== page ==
The upcoming weekend will not only see the Bundesliga’s final round of fixtures before the annual winter shut down, but also a milestone landmark reached for a rejuvenated Borussia Dortmund. On Saturday December 19, Dortmund will officially be 100-years-old and, while most clubs would obviously celebrate, Dortmund can be forgiven for partying a little harder than the rest.
Having suffered some tough campaigns in recent seasons, BVB are flying high again thanks to an impressive run of nine games undefeated that has catapulted them into the upper echelons of the league standings. More importantly, the club has safely made it to the centenary mark – a feat that looked highly unlikely when they were on the brink of bankruptcy just four-and-a-half years ago.
Those were lean times for Dortmund supporters considering they had come so soon after the most successful period in the club’s existence. The nineties brought two league titles, two German super cups, a Champions League victory as well as an Intercontinental Cup to vastly swell the club’s trophy cabinet. However, the noughties have proved to be far less productive – both on and off the pitch. Since their last league title in 2002, Dortmund’s progress has steadily declined, finishing in a lower position every season until their bleak 13th place in 2007/08 season. The finances also deteriorated at an alarming rate, culminating in a last minute rescue package to save the ailing club from extinction in 2005. However, after a sixth place finish last term, good times could be just around the corner thanks to current Coach Jurgen Klopp.
Since Klopp took over from Thomas Doll in July 2008, Dortmund have begun to look like a legitimate force again following years of under achievement. The ex-Mainz Coach hardly received any fanfare upon his arrival at the start of last season, but fast became a local hero after steering the club to its highest position in five seasons on an extremely tight budget. What’s more, Klopp resurrected a fighting spirit of old at the club amongst his young troops that made them hard to beat as their five defeats all season proved. That spirit has clearly been evident again this season as BVB sit in sixth once again following a 3-1 demolition of champions Wolfsburg last week – just five points behind current leaders Leverkusen.
The main key to Klopp’s success has been a solid defence. Despite their tender age, centre-back pairing Neven Subotic (21) and Mats Hummels (21) have become one of the most envied partnerships in the Bundesliga with Dortmund conceding just 17 goals in 16 games this season, and the two regularly putting in commanding performances. Last season only Schalke had a better defensive record but, this time out, Dortmund can also boast one of the most prolific goalscorers in summer signing Lucas Barrios. After a slow start, Barrios has netted eight times giving Klopp’s positive tactics a good finishing point. Add talented playmaker Nuri Sahin to the mix, and Dortmund look a well balanced outfit with the ability to beat anyone on their day.
It may seem a touch early to be touting Dortmund as potential league winners given their rough recent years, but a win against Freiburg at the weekend would put Klopp’s side firmly in the title picture going into the mid-season break. Wolfsburg won the title from a similar position last time out, and there is a sense that BVB have comparable qualities and could do the same under their inspirational young Coach. Either way, a European spot looks very achievable and would be a very positive end to a centenary year. Deep down though, supporters want to get back to the dizzy heights of the nineties and its trophy laden seasons and, with Klopp at the helm, that certainly seems possible. If the current form can be maintained, then there’s every chance the glory years could be back much quicker than expected.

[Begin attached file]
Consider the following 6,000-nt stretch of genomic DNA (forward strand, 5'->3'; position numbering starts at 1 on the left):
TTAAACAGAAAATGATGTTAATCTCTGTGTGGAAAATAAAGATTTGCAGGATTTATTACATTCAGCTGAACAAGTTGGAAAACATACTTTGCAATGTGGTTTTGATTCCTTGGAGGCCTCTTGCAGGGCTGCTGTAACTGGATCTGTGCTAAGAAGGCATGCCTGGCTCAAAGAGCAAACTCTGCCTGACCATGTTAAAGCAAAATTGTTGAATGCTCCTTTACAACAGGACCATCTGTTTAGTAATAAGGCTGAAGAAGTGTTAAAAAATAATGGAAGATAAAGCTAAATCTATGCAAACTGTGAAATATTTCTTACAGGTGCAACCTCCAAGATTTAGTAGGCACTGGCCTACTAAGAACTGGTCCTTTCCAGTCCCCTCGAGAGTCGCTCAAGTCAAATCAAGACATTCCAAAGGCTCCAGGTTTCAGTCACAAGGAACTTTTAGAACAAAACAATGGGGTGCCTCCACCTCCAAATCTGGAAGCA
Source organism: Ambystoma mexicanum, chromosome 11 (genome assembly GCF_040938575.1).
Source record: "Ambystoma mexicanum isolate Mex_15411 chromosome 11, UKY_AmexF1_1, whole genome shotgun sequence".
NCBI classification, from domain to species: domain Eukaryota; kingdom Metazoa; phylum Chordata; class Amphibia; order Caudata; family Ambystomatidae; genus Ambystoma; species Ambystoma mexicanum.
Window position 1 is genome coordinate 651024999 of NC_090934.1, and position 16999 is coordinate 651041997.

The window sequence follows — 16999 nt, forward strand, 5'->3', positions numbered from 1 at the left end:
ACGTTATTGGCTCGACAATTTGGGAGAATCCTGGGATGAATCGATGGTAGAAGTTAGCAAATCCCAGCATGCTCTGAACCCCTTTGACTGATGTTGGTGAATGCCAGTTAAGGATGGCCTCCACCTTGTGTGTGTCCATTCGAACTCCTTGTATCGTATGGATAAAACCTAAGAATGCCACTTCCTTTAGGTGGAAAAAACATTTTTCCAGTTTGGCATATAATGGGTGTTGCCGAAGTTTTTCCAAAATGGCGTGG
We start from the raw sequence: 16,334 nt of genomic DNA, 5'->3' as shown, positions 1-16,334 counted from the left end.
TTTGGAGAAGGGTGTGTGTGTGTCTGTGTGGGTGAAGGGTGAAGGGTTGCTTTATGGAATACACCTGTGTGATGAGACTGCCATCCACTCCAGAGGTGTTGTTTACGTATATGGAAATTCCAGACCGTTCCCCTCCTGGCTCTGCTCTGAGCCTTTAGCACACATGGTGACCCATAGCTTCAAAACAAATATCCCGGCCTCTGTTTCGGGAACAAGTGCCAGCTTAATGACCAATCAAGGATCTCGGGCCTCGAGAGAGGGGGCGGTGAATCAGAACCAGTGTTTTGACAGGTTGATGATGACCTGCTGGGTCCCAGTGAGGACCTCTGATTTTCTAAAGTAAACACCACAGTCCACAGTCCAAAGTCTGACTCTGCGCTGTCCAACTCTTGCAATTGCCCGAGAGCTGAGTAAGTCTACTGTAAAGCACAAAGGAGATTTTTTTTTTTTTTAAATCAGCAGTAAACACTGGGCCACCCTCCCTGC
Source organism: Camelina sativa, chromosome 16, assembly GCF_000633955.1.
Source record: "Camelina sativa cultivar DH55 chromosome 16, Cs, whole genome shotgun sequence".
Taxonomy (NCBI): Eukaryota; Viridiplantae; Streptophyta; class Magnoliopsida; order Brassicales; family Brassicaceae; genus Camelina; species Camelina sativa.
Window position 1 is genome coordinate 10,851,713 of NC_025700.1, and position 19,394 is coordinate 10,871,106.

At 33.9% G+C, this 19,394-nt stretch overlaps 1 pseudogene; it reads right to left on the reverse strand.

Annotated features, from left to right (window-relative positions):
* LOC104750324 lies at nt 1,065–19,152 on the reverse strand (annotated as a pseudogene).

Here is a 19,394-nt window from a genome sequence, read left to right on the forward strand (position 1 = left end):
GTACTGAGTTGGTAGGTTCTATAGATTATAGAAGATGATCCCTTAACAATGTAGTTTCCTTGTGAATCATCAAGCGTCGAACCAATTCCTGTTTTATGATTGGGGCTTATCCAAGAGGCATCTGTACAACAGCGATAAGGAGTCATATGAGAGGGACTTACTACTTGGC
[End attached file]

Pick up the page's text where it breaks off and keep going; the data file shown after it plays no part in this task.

Elsewhere, Hannover managed to set a rather unusual record during their epic 5-3 defeat to Borussia Monchengladbach last weekend. The struggling side became the first team in Bundesliga history to score three own-goals in one game. The 96ers generously helped their opponents to a victory by scoring three comical goals at the wrong end to compound an altogether drab performance. Defender Karim Haggui got the ball rolling when goalkeeper Florian Fromlowitz pounded an attempted clearance against him and into his own net, while Constant Djakpa’s moment of lunacy worsened their blight. Under minimal pressure, the Ivorian turned and curled a shot past his keeper from the edge of the box in a bizarre moment that will more than likely grace footballing gaffe DVDs for years to come. Haggui then finished the rout by netting his second when trying to cut out a cross late on to complete a miserable record for Andreas Bergmann’s team.
Meanwhile, Werder Bremen extended the stay of popular Coach Thomas Schaaf by a further two years following the club’s impressive start to the season. The Bremen Coach’s contract was due to run out at the end of the season but will now expire in the summer of 2012. Schaaf celebrated 10 years in charge last May and is easily the Bundesliga’s current longest serving Coach. He is the ultimate one-club-man having spent his entire playing career with Bremen as well, meaning his stay has spanned four decades. The highlight of his reign so far was the 2003/04 league and cup double but recently reached his first European final as Coach in last season’s UEFA Cup defeat to Shakhtar. Of his new deal, Schaaf said: “Werder have an interesting team capable of pursuing new goals. That is why it was not difficult to accept this new challenge.”